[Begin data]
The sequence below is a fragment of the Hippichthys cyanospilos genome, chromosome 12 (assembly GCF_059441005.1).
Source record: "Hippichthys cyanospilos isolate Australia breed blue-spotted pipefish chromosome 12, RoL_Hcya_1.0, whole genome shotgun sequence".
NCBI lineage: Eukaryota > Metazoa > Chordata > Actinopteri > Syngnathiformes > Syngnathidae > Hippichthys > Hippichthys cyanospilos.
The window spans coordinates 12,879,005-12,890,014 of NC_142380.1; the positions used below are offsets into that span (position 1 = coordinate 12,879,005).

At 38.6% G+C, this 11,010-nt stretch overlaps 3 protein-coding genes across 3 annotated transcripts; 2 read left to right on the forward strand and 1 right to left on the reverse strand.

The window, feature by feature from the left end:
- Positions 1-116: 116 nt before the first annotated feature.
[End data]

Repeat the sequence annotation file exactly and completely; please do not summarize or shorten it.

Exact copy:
The sequence below is a fragment of the Hippichthys cyanospilos genome, chromosome 12 (assembly GCF_059441005.1).
Source record: "Hippichthys cyanospilos isolate Australia breed blue-spotted pipefish chromosome 12, RoL_Hcya_1.0, whole genome shotgun sequence".
NCBI lineage: Eukaryota > Metazoa > Chordata > Actinopteri > Syngnathiformes > Syngnathidae > Hippichthys > Hippichthys cyanospilos.
The window spans coordinates 12,879,005-12,890,014 of NC_142380.1; the positions used below are offsets into that span (position 1 = coordinate 12,879,005).

At 38.6% G+C, this 11,010-nt stretch overlaps 3 protein-coding genes across 3 annotated transcripts; 2 read left to right on the forward strand and 1 right to left on the reverse strand.

The window, feature by feature from the left end:
- Positions 1-116: 116 nt before the first annotated feature.